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Everything About OnePlus 7 And OnePlus 7 Pro

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OnePlus is releasing 2 phones in a single release, specs and unique info compared to other brands, and why it's a good buy

For the first time, OnePlus is releasing two flagship models in a single release: the OnePlus 7 and OnePlus 7 Pro as they revealed on three simultaneous events in New York, London, and Bangalore today May 14.

Interestingly, OnePlus decided, not only to drop two models this year, but these will also be their most high-end and priciest phone to date. Other smartphone companies like Apple, Google, and Samsung have all decided to release their newer models on the less pricey side because people aren’t just crowding to buy new phones as immediately like in the past. It’s just not practical to keep buying a new phone every 6 months.

Moreover, reports claim that the OnePlus 7 flagship to be the first handset from the company that will be available with 5G technology. They just solidified the idea that 5G is coming and they’re saying that they’re ready.

In comparison to the OnePlus 6T, the OnePlus 7 and OnePlus7 Pro has overwhelmingly overtaken by nailing down what went missing and what went wrong with its predecessor. But you will surely have different experiences between the 7 and 7 Pro; where OnePlus is really out there defining what Pro stands for.

But we’re here to get down to the nitty gritty:

Design

The first thing you’ll notice on the brand new OnePlus 7 and OnePlus 7 Pro is its notch-less screen. Respectively, you’re getting the full effect of its 6.41-inch and 6.67-inch screens that both curves to the sides to give that luxurious Android look.

It’s available in three colors: the shiny and sophisticated Mirror Gray, the more adventurous and colorful gorgeous Nebula Blue, and the understated Almond which will be available much later as a limited edition.

OnePlus’ latest flagship models also retained their understated but quite handy volume toggle buttons where you can easily trigger the ring/vibrate/silent features easily.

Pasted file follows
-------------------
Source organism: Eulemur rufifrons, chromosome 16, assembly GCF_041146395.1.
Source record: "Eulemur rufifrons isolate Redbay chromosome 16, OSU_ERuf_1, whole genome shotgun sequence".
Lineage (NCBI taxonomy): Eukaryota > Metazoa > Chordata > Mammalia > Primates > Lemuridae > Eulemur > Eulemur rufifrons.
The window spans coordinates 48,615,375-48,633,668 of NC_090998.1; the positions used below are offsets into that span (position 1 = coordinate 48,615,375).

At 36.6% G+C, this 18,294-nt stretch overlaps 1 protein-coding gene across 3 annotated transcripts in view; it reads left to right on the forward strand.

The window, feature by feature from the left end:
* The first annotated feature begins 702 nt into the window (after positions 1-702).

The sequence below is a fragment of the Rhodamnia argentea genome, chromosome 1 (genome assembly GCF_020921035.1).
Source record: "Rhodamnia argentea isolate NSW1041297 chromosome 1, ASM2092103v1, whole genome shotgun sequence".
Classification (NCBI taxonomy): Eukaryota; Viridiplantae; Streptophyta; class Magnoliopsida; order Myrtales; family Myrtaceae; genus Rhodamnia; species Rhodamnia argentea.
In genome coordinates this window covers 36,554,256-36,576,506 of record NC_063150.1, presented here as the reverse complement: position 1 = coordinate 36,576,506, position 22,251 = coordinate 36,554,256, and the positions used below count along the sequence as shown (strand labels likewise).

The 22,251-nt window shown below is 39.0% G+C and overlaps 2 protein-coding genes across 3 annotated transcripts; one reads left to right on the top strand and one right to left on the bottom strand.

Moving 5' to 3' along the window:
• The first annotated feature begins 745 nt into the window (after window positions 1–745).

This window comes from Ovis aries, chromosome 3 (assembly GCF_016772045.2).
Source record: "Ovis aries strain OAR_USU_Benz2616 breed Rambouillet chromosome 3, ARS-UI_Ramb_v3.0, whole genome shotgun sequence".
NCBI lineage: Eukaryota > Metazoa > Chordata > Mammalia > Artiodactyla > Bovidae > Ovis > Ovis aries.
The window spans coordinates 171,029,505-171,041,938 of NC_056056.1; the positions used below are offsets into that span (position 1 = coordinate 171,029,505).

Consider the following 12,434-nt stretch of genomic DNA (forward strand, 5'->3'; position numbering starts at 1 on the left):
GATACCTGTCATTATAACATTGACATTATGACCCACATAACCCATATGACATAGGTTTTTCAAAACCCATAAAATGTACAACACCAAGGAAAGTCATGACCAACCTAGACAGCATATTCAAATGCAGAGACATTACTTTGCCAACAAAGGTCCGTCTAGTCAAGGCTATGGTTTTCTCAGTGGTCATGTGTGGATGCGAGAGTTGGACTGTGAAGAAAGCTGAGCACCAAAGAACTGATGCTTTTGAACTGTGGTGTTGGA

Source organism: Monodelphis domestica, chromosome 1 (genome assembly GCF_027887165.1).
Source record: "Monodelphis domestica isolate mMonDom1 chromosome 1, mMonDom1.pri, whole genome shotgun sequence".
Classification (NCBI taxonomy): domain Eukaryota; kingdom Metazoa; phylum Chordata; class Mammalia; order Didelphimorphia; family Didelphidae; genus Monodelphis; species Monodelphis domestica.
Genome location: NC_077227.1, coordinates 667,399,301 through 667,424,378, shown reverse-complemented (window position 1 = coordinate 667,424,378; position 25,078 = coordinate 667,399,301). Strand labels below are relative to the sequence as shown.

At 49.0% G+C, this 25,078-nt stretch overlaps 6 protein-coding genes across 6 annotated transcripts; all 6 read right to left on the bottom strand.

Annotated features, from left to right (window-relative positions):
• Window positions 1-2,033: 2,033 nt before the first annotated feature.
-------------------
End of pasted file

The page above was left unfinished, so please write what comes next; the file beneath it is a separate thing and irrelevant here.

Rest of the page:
Quite new, the OnePlus 7 and 7 Pro has stereo speakers at the top of the screen. They’re not big but they’re there. This model will also use a USB-C charger. However, there’s no earphone jack. That’s how it tends to be on higher-end phone models, so we’re not really surprised.

The main difference between the 7 and the 7 Pro is the screen. The 7 Pro boasts its 3,120 x 1,440 Fluid AMOLED panel while the smaller 7 utilizes a 2,340 x 1,080 AMOLED screen, which is similar to the 6T. What makes the Fluid AMOLED panel great is that the screen has a 90Hz refresh rate that makes everything you do on your phone look smooth and seamless. It’s stunning and crisp, all the while realistic. Even better, you get to appreciate it with its full screen! You’ll also notice the difference during gaming and photos.

If you’re wondering how OnePlus was able to achieve a full screen, then you would probably also wonder about the front camera, which leads to the next topic.

Camera

As seen in numerous leaks leading to the launch, the camera of the OnePlus 7 and 7 Pro pops up! It’s certainly a topic of debate amongst smartphone enthusiasts whether or not this was a good move or not. But, OnePlus certainly has taken the necessary steps to make sure that their pop-up camera is something the public would appreciate.

First of all, it pops up and down smoothly and gracefully. It doesn’t seem cheap or tacky whenever you decide to take a selfie!

Moreover, on the debate about potentially damaging the camera in case of a fall, OnePlus also has it covered. Automatically, the camera pops back down immediately in the situation where the phone senses the littlest detection of a fall. The pop-up mechanism has also been tested to withstand over 300,000 times, which should last you a really long time.

Meanwhile, the back camera follows suit to the trend of triple cameras. There’s a 48-megapixel f/1.7 main camera (with optical stabilization), along with an 8-megapixel f/2.4 3x-zoom telephoto camera and a 16-megapixel f/2.2 ultra-wide camera.

They take amazingly crisp and realistic photos that is certainly comparable to other flagship phones like Apple’s iPhone.

Performance

OnePlus | Twitter

Both phones will also join the bandwagon on using the powerful Qualcomm Snapdragon 855. This is also the first non-Samsung Android device that can double performance speeds with its UFS 3.0 storage chip, which can be partnered to up to 12GB of RAM.

On the other hand, there’s no wireless charging capability in both models, But, they definitely do charge fast with its 4,000 mAh of battery power. You can get a full charge within an hour or less because of the bigger battery packed in the device. It will also last you longer!

Lastly, another feature that the OnePlus 7 and 7 Pro nailed is the on-screen fingerprint scanner. Compared to the previous, 6T, the latest models now scan faster and easier!